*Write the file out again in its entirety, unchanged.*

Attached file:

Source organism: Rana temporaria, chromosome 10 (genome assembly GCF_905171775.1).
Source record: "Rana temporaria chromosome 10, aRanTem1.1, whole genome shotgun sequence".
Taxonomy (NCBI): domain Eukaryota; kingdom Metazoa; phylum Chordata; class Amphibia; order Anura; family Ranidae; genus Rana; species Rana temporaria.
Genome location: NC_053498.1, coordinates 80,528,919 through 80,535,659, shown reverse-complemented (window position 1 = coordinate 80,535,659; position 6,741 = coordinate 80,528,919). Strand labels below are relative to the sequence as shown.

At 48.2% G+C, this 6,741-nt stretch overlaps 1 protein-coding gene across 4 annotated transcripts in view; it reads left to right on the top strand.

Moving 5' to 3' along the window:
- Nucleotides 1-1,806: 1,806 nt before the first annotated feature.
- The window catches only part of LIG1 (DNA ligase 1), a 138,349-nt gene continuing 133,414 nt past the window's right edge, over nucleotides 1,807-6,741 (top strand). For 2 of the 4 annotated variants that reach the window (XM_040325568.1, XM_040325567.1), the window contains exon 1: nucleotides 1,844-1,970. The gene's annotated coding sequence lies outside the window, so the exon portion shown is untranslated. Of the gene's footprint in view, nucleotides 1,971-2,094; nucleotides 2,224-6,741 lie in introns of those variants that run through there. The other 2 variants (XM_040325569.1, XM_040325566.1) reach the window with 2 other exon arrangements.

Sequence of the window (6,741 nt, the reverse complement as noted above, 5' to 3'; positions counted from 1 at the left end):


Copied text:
Source organism: Rana temporaria, chromosome 10 (genome assembly GCF_905171775.1).
Source record: "Rana temporaria chromosome 10, aRanTem1.1, whole genome shotgun sequence".
Taxonomy (NCBI): domain Eukaryota; kingdom Metazoa; phylum Chordata; class Amphibia; order Anura; family Ranidae; genus Rana; species Rana temporaria.
Genome location: NC_053498.1, coordinates 80,528,919 through 80,535,659, shown reverse-complemented (window position 1 = coordinate 80,535,659; position 6,741 = coordinate 80,528,919). Strand labels below are relative to the sequence as shown.

At 48.2% G+C, this 6,741-nt stretch overlaps 1 protein-coding gene across 4 annotated transcripts in view; it reads left to right on the top strand.

Moving 5' to 3' along the window:
- Nucleotides 1-1,806: 1,806 nt before the first annotated feature.
- The window catches only part of LIG1 (DNA ligase 1), a 138,349-nt gene continuing 133,414 nt past the window's right edge, over nucleotides 1,807-6,741 (top strand). For 2 of the 4 annotated variants that reach the window (XM_040325568.1, XM_040325567.1), the window contains exon 1: nucleotides 1,844-1,970. The gene's annotated coding sequence lies outside the window, so the exon portion shown is untranslated. Of the gene's footprint in view, nucleotides 1,971-2,094; nucleotides 2,224-6,741 lie in introns of those variants that run through there. The other 2 variants (XM_040325569.1, XM_040325566.1) reach the window with 2 other exon arrangements.

Sequence of the window (6,741 nt, the reverse complement as noted above, 5' to 3'; positions counted from 1 at the left end):